Randomised clinical trial: Semaglutide versus placebo reduced liver steatosis but not liver stiffness in subjects with non-alcoholic fatty liver disease assessed by magnetic resonance imaging
Artikel i vetenskaplig tidskrift, 2021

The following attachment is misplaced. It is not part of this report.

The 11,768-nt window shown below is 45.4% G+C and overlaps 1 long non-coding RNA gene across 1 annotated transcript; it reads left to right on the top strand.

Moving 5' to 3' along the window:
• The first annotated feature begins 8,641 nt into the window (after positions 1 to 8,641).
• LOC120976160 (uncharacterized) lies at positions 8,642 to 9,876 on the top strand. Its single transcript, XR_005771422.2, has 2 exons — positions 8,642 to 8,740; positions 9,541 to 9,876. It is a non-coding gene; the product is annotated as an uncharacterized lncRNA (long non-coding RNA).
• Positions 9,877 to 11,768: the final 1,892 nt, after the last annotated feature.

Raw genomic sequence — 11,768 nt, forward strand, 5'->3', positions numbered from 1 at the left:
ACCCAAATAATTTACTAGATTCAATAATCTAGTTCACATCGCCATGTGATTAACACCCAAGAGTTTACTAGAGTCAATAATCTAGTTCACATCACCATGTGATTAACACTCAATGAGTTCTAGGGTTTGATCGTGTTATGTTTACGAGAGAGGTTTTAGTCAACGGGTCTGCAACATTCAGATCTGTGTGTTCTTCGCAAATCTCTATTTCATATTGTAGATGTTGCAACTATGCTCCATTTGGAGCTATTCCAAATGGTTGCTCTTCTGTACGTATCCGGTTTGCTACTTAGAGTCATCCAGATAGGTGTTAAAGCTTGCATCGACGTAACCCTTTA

Background: Glucagon-like peptide-1 receptor agonists may be a treatment option in patients with non-alcoholic fatty liver disease (NAFLD). Aims: To investigate the effects of semaglutide on liver stiffness and liver fat in subjects with NAFLD using non-invasive magnetic resonance imaging (MRI) methods. Methods: This randomised, double-blind, placebo-controlled trial enrolled subjects with liver stiffness 2.50-4.63 kPa by magnetic resonance elastography (MRE) and liver steatosis ≥10% by MRI proton density fat fraction (MRI-PDFF). The primary endpoint was change from baseline to week 48 in liver stiffness assessed by MRE. Results: Sixty-seven subjects were randomised to once-daily subcutaneous semaglutide 0.4 mg (n = 34) or placebo (n = 33). Change from baseline in liver stiffness was not significantly different between semaglutide and placebo at week 48 (estimated treatment ratio 0.96 (95% CI 0.89, 1.03; P = 0.2798); significant differences in liver stiffness were not observed at weeks 24 or 72. Reductions in liver steatosis were significantly greater with semaglutide (estimated treatment ratios: 0.70 [0.59, 0.84], P = 0.0002; 0.47 [0.36, 0.60], P < 0.0001; and 0.50 [0.39, 0.66], P < 0.0001) and more subjects achieved a ≥ 30% reduction in liver fat content with semaglutide at weeks 24, 48 and 72, (all P < 0.001). Decreases in liver enzymes, body weight and HbA1c were also observed with semaglutide. Conclusions: The change in liver stiffness in subjects with NAFLD was not significantly different between semaglutide and placebo. However, semaglutide significantly reduced liver steatosis compared with placebo which, together with improvements in liver enzymes and metabolic parameters, suggests a positive impact on disease activity and metabolic profile.